Recent releases deliver
There has been a lot of excellent music released in the past 60 days that I feel is my duty let you know about. There is a lot more music out there than I can get to today. These are just a few of my favorites.
Madeleine Peyroux: “Standing On the Rooftop.” Ms. Peyroux, whose voice is reminiscent of Billie Holiday, is back with her sixth release and her second recording of mostly self- and co-written songs. Three of the four covers on this new CD are Robert Johnson’s “Love In Vain,” Bob Dylan’s “I Threw It All Away” and Lennon & McCartney’s “Martha My Dear,” which she chose as the album’s opener.
Peyroux’s voice is as elegant as ever and she is backed by a great band. What stands out to me is the strength of her own songs and how well they stand up to the excellent songs she chose to cover.
BoDeans: “Indigo Dreams.” Following the excellent “Mr. Sad Clown” was a challenge for this excellent pop rock group from Wisconsin who really made their name in the 1990s before taking an eight-year break starting in 1996. “Indigo Dreams” finds the BoDeans on familiar ground mixing classic pop-rock with Midwestern roots music, and rock ‘n’ roll with a little humor as evidenced by the song “Sad Eyes” where they spoof the Robert John single as well as some other marginal music from the late 1970s.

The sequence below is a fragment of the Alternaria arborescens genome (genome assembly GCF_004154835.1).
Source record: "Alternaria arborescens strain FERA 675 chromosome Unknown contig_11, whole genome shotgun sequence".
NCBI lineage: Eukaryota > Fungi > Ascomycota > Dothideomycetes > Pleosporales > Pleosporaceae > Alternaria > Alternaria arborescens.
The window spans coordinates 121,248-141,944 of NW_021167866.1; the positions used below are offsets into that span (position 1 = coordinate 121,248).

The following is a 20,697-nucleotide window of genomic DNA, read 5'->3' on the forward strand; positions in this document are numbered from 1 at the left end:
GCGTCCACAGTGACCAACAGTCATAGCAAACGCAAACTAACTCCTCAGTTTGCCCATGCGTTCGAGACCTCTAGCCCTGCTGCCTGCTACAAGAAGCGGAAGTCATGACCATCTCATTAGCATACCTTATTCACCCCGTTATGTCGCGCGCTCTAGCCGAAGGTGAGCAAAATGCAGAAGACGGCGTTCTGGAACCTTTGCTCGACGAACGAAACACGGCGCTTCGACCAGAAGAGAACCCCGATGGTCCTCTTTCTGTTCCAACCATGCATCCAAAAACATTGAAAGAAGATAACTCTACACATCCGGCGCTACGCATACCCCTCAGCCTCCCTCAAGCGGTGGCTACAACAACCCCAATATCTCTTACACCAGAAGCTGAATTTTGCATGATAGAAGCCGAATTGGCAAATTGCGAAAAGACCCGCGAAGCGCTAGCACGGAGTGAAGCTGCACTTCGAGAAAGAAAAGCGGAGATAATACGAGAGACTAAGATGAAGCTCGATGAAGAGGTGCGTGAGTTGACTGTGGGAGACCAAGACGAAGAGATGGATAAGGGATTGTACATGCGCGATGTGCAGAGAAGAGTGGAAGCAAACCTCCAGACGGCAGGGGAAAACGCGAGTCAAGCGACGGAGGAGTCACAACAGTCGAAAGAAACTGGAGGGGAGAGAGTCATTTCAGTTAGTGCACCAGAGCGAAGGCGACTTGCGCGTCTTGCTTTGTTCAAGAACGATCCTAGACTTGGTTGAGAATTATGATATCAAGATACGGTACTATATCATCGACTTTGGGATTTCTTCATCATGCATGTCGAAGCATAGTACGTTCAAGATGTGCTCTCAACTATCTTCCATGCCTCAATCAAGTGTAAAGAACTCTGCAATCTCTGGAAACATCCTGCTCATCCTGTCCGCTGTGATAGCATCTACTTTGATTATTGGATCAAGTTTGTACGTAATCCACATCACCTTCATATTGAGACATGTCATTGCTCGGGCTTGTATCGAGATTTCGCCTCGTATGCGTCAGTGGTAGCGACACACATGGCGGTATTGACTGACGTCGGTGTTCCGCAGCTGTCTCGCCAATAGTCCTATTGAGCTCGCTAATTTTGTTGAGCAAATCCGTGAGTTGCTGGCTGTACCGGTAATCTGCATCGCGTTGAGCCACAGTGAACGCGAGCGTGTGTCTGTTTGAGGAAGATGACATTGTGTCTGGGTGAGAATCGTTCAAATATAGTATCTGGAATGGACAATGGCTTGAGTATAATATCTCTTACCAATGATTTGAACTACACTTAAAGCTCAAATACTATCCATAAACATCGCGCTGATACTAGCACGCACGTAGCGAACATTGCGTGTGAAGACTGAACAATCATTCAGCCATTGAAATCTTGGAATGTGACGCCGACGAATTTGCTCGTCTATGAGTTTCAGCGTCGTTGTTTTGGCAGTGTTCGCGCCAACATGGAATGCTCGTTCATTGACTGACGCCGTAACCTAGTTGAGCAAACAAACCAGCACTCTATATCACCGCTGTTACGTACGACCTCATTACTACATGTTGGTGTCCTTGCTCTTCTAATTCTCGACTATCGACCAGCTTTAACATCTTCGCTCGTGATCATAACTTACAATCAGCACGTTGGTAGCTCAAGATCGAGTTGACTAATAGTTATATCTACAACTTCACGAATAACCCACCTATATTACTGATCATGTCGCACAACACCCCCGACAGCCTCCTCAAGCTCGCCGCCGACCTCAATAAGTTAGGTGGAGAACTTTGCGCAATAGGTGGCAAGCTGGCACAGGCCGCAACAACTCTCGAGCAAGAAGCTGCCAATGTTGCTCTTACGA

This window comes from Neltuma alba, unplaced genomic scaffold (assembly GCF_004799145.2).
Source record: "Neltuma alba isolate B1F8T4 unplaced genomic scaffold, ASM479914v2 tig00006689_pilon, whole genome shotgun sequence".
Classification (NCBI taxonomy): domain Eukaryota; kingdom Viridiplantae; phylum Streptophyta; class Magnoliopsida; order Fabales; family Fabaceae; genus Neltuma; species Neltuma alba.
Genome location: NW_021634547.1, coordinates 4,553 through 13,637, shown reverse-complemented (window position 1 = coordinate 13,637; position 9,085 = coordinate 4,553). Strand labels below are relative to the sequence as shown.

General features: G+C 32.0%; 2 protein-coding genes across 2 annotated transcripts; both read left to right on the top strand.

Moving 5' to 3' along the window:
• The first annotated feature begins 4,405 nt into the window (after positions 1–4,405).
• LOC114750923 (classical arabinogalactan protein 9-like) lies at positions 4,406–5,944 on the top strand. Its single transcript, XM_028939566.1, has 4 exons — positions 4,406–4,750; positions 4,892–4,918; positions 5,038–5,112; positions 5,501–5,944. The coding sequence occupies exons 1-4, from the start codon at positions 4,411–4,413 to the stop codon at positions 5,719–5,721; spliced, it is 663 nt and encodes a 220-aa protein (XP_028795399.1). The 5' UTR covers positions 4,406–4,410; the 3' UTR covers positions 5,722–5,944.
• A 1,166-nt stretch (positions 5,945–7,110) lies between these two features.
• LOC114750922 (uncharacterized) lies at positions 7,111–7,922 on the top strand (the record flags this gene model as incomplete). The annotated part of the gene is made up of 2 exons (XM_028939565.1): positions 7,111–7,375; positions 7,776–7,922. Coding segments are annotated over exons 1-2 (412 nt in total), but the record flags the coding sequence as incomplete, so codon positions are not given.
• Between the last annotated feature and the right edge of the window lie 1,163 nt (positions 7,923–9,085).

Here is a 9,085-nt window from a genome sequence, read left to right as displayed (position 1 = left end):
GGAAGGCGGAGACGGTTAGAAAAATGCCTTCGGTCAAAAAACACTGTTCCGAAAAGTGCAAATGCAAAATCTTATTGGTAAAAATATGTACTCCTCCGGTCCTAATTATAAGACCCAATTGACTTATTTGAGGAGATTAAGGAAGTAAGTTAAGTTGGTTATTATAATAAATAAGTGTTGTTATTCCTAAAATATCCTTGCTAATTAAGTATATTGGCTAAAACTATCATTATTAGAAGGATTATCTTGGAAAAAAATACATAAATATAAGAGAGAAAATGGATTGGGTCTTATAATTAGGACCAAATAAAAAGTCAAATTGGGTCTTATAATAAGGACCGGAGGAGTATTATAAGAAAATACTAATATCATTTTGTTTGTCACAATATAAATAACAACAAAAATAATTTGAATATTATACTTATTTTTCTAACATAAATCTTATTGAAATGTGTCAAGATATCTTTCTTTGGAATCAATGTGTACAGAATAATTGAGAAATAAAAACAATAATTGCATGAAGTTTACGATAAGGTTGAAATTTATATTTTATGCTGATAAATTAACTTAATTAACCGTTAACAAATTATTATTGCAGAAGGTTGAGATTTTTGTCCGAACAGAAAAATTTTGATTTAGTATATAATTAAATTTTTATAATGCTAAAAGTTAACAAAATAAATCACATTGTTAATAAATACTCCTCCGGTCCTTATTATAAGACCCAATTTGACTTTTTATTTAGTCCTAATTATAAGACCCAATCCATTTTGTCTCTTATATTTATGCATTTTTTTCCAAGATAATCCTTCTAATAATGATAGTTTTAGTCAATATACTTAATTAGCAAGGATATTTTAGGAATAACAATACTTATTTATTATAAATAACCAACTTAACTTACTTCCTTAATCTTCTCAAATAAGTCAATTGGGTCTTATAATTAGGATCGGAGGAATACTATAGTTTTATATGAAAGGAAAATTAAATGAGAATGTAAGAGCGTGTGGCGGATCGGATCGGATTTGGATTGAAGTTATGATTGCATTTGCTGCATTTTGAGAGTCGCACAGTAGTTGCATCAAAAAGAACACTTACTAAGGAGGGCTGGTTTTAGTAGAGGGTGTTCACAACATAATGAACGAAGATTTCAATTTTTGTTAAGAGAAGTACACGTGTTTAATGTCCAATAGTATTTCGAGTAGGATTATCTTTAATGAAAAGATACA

Keb Mo: “The Reflection.” Keb Mo is a local favorite and one whose music has always sold well at Triple Play. Calling him a blues artist is too strict of a label for someone who to me is more like Taj Mahal than Robert Johnson.
This is without a doubt Keb Mo’s most accessible release of his career and is a laid back mix of pop, rock, jazz, soul, funk and a little hint of blues. Mo’s excellent cover of the Eagles’ “One of These Nights” changes the whole complexion of the songs and really fits the album’s mellow mood.
John Hiatt: “Dirty Jeans and Mudslide Hymns.” You know what you are going to get from John Hiatt and that is a good thing. Great songs written by one of America’s greatest tunesmith’s and a very soulful man, sung with every ounce of that soul, simply and organically backed by a very tight band.
Hiatt’s voice is as good as it has ever been as he belts out great songs like “Damn This Town,” “Detroit Made,” “Down Around My Place” and “When New York Had Her Heart Broke” which is reflective look back 10 years to 9/11.
Hiatt also finally covers the classic “Train to Birmingham” which according to what Kevin Welch, who covered that song first, told me on Saturday night. “He (John Hiatt) told me he wasn’t going to do ‘Train to Birmingham’ because he said ‘it’s not my song any more, it’s your song now, Kevin.’ “
Imelda May: “Mayhem.” This Irish born chanteuse took the Telluride Blugrass Festival by storm in 2010 and her second release takes up where her smash debut “Love Tatoo” left off.
With an extremely powerful voice and a seamless retro sounding mix of rock ‘n’ roll, rockabilly, early 1900s jazz from torch songs to classic jazz vocals and soul. There are 16 tracks on this CD and every time we play it in the store somebody asks about it. Sort of like the scene about the Beta Band in the movie “High Fidelity.”